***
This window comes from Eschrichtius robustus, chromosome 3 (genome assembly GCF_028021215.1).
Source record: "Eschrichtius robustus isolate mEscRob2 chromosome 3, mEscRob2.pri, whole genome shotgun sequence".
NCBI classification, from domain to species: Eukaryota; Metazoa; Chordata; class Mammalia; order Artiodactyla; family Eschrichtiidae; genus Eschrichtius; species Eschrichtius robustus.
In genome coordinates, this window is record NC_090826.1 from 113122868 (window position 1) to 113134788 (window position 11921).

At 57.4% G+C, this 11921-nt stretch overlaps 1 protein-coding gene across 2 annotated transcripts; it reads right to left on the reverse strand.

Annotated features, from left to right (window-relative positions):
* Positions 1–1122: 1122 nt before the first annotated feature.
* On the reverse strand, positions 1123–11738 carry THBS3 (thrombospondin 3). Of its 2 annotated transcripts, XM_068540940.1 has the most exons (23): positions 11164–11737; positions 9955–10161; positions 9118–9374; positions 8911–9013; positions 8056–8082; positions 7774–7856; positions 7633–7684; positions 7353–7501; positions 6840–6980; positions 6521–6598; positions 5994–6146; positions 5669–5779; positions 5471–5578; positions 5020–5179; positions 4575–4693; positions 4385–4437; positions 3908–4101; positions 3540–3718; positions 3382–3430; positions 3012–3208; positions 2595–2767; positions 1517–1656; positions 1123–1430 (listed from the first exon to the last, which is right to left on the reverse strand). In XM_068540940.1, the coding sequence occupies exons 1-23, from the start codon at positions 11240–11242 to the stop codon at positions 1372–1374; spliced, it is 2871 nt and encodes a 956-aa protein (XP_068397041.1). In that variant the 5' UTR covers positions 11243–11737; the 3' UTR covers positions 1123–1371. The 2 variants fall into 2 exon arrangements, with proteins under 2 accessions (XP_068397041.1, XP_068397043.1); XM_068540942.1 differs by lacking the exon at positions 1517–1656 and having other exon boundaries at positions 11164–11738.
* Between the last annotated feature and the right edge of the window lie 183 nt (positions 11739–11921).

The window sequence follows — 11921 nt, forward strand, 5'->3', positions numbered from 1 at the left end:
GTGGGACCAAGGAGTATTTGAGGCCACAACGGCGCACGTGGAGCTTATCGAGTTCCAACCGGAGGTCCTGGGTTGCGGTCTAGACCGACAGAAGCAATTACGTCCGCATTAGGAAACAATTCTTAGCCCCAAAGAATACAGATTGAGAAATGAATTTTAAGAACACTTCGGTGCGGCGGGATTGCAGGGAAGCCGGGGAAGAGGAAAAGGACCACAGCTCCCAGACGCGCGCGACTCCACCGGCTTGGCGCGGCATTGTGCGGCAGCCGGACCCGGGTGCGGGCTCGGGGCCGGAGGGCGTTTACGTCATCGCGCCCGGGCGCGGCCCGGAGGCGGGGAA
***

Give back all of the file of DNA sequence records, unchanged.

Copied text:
This window comes from Eschrichtius robustus, chromosome 3 (genome assembly GCF_028021215.1).
Source record: "Eschrichtius robustus isolate mEscRob2 chromosome 3, mEscRob2.pri, whole genome shotgun sequence".
NCBI classification, from domain to species: Eukaryota; Metazoa; Chordata; class Mammalia; order Artiodactyla; family Eschrichtiidae; genus Eschrichtius; species Eschrichtius robustus.
In genome coordinates, this window is record NC_090826.1 from 113122868 (window position 1) to 113134788 (window position 11921).

At 57.4% G+C, this 11921-nt stretch overlaps 1 protein-coding gene across 2 annotated transcripts; it reads right to left on the reverse strand.

Annotated features, from left to right (window-relative positions):
* Positions 1–1122: 1122 nt before the first annotated feature.
* On the reverse strand, positions 1123–11738 carry THBS3 (thrombospondin 3). Of its 2 annotated transcripts, XM_068540940.1 has the most exons (23): positions 11164–11737; positions 9955–10161; positions 9118–9374; positions 8911–9013; positions 8056–8082; positions 7774–7856; positions 7633–7684; positions 7353–7501; positions 6840–6980; positions 6521–6598; positions 5994–6146; positions 5669–5779; positions 5471–5578; positions 5020–5179; positions 4575–4693; positions 4385–4437; positions 3908–4101; positions 3540–3718; positions 3382–3430; positions 3012–3208; positions 2595–2767; positions 1517–1656; positions 1123–1430 (listed from the first exon to the last, which is right to left on the reverse strand). In XM_068540940.1, the coding sequence occupies exons 1-23, from the start codon at positions 11240–11242 to the stop codon at positions 1372–1374; spliced, it is 2871 nt and encodes a 956-aa protein (XP_068397041.1). In that variant the 5' UTR covers positions 11243–11737; the 3' UTR covers positions 1123–1371. The 2 variants fall into 2 exon arrangements, with proteins under 2 accessions (XP_068397041.1, XP_068397043.1); XM_068540942.1 differs by lacking the exon at positions 1517–1656 and having other exon boundaries at positions 11164–11738.
* Between the last annotated feature and the right edge of the window lie 183 nt (positions 11739–11921).

The window sequence follows — 11921 nt, forward strand, 5'->3', positions numbered from 1 at the left end:
GTGGGACCAAGGAGTATTTGAGGCCACAACGGCGCACGTGGAGCTTATCGAGTTCCAACCGGAGGTCCTGGGTTGCGGTCTAGACCGACAGAAGCAATTACGTCCGCATTAGGAAACAATTCTTAGCCCCAAAGAATACAGATTGAGAAATGAATTTTAAGAACACTTCGGTGCGGCGGGATTGCAGGGAAGCCGGGGAAGAGGAAAAGGACCACAGCTCCCAGACGCGCGCGACTCCACCGGCTTGGCGCGGCATTGTGCGGCAGCCGGACCCGGGTGCGGGCTCGGGGCCGGAGGGCGTTTACGTCATCGCGCCCGGGCGCGGCCCGGAGGCGGGGAA